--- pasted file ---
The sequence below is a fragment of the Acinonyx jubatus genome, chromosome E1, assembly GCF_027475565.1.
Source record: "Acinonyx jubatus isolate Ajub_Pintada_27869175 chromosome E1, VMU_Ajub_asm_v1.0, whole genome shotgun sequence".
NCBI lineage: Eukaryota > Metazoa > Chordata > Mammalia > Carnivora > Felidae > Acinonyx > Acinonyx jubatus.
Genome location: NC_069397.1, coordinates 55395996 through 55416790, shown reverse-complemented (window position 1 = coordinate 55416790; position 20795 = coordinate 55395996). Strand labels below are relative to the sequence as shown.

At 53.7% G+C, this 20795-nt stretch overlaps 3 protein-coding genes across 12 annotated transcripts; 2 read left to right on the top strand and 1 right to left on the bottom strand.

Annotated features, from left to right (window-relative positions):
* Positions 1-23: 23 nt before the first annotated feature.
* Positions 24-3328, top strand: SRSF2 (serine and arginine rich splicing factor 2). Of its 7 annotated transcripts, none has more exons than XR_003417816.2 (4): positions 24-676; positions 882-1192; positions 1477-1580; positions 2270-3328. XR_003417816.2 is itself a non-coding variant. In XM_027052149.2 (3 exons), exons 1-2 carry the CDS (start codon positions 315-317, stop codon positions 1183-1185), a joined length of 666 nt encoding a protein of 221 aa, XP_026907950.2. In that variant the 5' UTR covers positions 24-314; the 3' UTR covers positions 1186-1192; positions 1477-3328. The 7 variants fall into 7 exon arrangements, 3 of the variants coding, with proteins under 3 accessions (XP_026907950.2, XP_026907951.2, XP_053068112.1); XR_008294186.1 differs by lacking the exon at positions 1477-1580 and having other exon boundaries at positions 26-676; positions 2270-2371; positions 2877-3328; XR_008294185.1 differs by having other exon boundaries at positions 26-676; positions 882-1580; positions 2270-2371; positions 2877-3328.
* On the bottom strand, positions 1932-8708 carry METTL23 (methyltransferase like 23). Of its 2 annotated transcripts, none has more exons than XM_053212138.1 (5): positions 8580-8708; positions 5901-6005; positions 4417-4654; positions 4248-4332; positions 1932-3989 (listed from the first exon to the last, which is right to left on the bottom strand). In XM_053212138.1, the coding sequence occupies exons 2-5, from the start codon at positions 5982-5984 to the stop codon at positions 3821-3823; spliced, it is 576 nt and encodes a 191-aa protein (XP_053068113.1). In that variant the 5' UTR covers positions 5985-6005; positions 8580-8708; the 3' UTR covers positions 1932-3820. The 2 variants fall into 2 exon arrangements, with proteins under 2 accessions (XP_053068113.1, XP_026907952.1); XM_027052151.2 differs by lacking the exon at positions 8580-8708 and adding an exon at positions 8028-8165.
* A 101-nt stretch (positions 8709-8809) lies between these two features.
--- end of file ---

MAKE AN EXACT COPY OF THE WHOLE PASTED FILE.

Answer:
The sequence below is a fragment of the Acinonyx jubatus genome, chromosome E1, assembly GCF_027475565.1.
Source record: "Acinonyx jubatus isolate Ajub_Pintada_27869175 chromosome E1, VMU_Ajub_asm_v1.0, whole genome shotgun sequence".
NCBI lineage: Eukaryota > Metazoa > Chordata > Mammalia > Carnivora > Felidae > Acinonyx > Acinonyx jubatus.
Genome location: NC_069397.1, coordinates 55395996 through 55416790, shown reverse-complemented (window position 1 = coordinate 55416790; position 20795 = coordinate 55395996). Strand labels below are relative to the sequence as shown.

At 53.7% G+C, this 20795-nt stretch overlaps 3 protein-coding genes across 12 annotated transcripts; 2 read left to right on the top strand and 1 right to left on the bottom strand.

Annotated features, from left to right (window-relative positions):
* Positions 1-23: 23 nt before the first annotated feature.
* Positions 24-3328, top strand: SRSF2 (serine and arginine rich splicing factor 2). Of its 7 annotated transcripts, none has more exons than XR_003417816.2 (4): positions 24-676; positions 882-1192; positions 1477-1580; positions 2270-3328. XR_003417816.2 is itself a non-coding variant. In XM_027052149.2 (3 exons), exons 1-2 carry the CDS (start codon positions 315-317, stop codon positions 1183-1185), a joined length of 666 nt encoding a protein of 221 aa, XP_026907950.2. In that variant the 5' UTR covers positions 24-314; the 3' UTR covers positions 1186-1192; positions 1477-3328. The 7 variants fall into 7 exon arrangements, 3 of the variants coding, with proteins under 3 accessions (XP_026907950.2, XP_026907951.2, XP_053068112.1); XR_008294186.1 differs by lacking the exon at positions 1477-1580 and having other exon boundaries at positions 26-676; positions 2270-2371; positions 2877-3328; XR_008294185.1 differs by having other exon boundaries at positions 26-676; positions 882-1580; positions 2270-2371; positions 2877-3328.
* On the bottom strand, positions 1932-8708 carry METTL23 (methyltransferase like 23). Of its 2 annotated transcripts, none has more exons than XM_053212138.1 (5): positions 8580-8708; positions 5901-6005; positions 4417-4654; positions 4248-4332; positions 1932-3989 (listed from the first exon to the last, which is right to left on the bottom strand). In XM_053212138.1, the coding sequence occupies exons 2-5, from the start codon at positions 5982-5984 to the stop codon at positions 3821-3823; spliced, it is 576 nt and encodes a 191-aa protein (XP_053068113.1). In that variant the 5' UTR covers positions 5985-6005; positions 8580-8708; the 3' UTR covers positions 1932-3820. The 2 variants fall into 2 exon arrangements, with proteins under 2 accessions (XP_053068113.1, XP_026907952.1); XM_027052151.2 differs by lacking the exon at positions 8580-8708 and adding an exon at positions 8028-8165.
* A 101-nt stretch (positions 8709-8809) lies between these two features.